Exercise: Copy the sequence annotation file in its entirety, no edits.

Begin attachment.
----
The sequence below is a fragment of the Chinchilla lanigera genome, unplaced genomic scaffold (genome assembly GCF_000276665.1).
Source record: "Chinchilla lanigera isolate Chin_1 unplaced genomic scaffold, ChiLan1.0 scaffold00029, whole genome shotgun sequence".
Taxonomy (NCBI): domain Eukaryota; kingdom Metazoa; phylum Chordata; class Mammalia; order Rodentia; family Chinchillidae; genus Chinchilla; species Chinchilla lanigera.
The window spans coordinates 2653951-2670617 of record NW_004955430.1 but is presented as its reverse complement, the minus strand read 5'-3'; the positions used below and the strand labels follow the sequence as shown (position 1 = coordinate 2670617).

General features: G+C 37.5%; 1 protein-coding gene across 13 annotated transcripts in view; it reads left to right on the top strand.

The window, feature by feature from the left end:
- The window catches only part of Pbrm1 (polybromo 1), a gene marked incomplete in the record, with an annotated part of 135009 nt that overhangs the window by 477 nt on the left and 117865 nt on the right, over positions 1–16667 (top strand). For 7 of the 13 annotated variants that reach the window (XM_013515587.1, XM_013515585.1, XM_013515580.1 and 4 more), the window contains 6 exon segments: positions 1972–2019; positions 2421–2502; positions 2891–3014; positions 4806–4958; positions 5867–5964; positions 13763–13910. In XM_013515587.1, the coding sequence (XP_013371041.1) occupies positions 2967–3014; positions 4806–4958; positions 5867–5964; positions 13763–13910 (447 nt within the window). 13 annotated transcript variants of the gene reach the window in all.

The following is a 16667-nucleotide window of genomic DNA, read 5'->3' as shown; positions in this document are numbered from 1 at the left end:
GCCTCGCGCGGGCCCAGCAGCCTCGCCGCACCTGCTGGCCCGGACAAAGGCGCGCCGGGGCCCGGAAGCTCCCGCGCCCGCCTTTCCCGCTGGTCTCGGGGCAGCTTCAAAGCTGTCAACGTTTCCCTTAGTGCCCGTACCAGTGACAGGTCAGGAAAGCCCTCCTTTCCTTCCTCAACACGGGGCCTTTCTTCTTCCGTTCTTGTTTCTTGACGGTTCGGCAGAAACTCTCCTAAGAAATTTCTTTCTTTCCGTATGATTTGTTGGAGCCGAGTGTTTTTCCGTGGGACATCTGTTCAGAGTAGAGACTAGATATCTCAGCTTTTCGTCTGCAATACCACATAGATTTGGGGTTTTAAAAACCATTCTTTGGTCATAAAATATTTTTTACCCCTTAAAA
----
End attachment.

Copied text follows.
The sequence below is a fragment of the Chinchilla lanigera genome, unplaced genomic scaffold (genome assembly GCF_000276665.1).
Source record: "Chinchilla lanigera isolate Chin_1 unplaced genomic scaffold, ChiLan1.0 scaffold00029, whole genome shotgun sequence".
Taxonomy (NCBI): domain Eukaryota; kingdom Metazoa; phylum Chordata; class Mammalia; order Rodentia; family Chinchillidae; genus Chinchilla; species Chinchilla lanigera.
The window spans coordinates 2653951-2670617 of record NW_004955430.1 but is presented as its reverse complement, the minus strand read 5'-3'; the positions used below and the strand labels follow the sequence as shown (position 1 = coordinate 2670617).

General features: G+C 37.5%; 1 protein-coding gene across 13 annotated transcripts in view; it reads left to right on the top strand.

The window, feature by feature from the left end:
- The window catches only part of Pbrm1 (polybromo 1), a gene marked incomplete in the record, with an annotated part of 135009 nt that overhangs the window by 477 nt on the left and 117865 nt on the right, over positions 1–16667 (top strand). For 7 of the 13 annotated variants that reach the window (XM_013515587.1, XM_013515585.1, XM_013515580.1 and 4 more), the window contains 6 exon segments: positions 1972–2019; positions 2421–2502; positions 2891–3014; positions 4806–4958; positions 5867–5964; positions 13763–13910. In XM_013515587.1, the coding sequence (XP_013371041.1) occupies positions 2967–3014; positions 4806–4958; positions 5867–5964; positions 13763–13910 (447 nt within the window). 13 annotated transcript variants of the gene reach the window in all.

The following is a 16667-nucleotide window of genomic DNA, read 5'->3' as shown; positions in this document are numbered from 1 at the left end:
GCCTCGCGCGGGCCCAGCAGCCTCGCCGCACCTGCTGGCCCGGACAAAGGCGCGCCGGGGCCCGGAAGCTCCCGCGCCCGCCTTTCCCGCTGGTCTCGGGGCAGCTTCAAAGCTGTCAACGTTTCCCTTAGTGCCCGTACCAGTGACAGGTCAGGAAAGCCCTCCTTTCCTTCCTCAACACGGGGCCTTTCTTCTTCCGTTCTTGTTTCTTGACGGTTCGGCAGAAACTCTCCTAAGAAATTTCTTTCTTTCCGTATGATTTGTTGGAGCCGAGTGTTTTTCCGTGGGACATCTGTTCAGAGTAGAGACTAGATATCTCAGCTTTTCGTCTGCAATACCACATAGATTTGGGGTTTTAAAAACCATTCTTTGGTCATAAAATATTTTTTACCCCTTAAAA